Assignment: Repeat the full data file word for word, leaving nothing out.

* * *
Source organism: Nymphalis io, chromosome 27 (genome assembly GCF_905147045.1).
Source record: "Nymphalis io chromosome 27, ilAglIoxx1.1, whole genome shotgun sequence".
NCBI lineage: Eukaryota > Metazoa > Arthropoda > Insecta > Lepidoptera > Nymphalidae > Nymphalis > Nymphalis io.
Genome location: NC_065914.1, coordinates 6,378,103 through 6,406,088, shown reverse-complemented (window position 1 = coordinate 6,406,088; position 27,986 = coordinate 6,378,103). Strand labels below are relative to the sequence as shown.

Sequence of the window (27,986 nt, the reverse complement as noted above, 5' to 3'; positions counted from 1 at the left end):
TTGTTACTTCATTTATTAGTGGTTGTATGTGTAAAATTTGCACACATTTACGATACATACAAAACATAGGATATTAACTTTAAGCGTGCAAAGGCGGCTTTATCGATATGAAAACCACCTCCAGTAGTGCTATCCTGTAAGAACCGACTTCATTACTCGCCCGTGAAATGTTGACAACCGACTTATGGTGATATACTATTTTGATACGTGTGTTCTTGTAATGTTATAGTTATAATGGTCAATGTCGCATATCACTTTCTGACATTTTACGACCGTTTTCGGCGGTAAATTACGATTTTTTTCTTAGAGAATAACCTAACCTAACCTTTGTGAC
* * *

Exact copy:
Source organism: Nymphalis io, chromosome 27 (genome assembly GCF_905147045.1).
Source record: "Nymphalis io chromosome 27, ilAglIoxx1.1, whole genome shotgun sequence".
NCBI lineage: Eukaryota > Metazoa > Arthropoda > Insecta > Lepidoptera > Nymphalidae > Nymphalis > Nymphalis io.
Genome location: NC_065914.1, coordinates 6,378,103 through 6,406,088, shown reverse-complemented (window position 1 = coordinate 6,406,088; position 27,986 = coordinate 6,378,103). Strand labels below are relative to the sequence as shown.

Sequence of the window (27,986 nt, the reverse complement as noted above, 5' to 3'; positions counted from 1 at the left end):
TTGTTACTTCATTTATTAGTGGTTGTATGTGTAAAATTTGCACACATTTACGATACATACAAAACATAGGATATTAACTTTAAGCGTGCAAAGGCGGCTTTATCGATATGAAAACCACCTCCAGTAGTGCTATCCTGTAAGAACCGACTTCATTACTCGCCCGTGAAATGTTGACAACCGACTTATGGTGATATACTATTTTGATACGTGTGTTCTTGTAATGTTATAGTTATAATGGTCAATGTCGCATATCACTTTCTGACATTTTACGACCGTTTTCGGCGGTAAATTACGATTTTTTTCTTAGAGAATAACCTAACCTAACCTTTGTGAC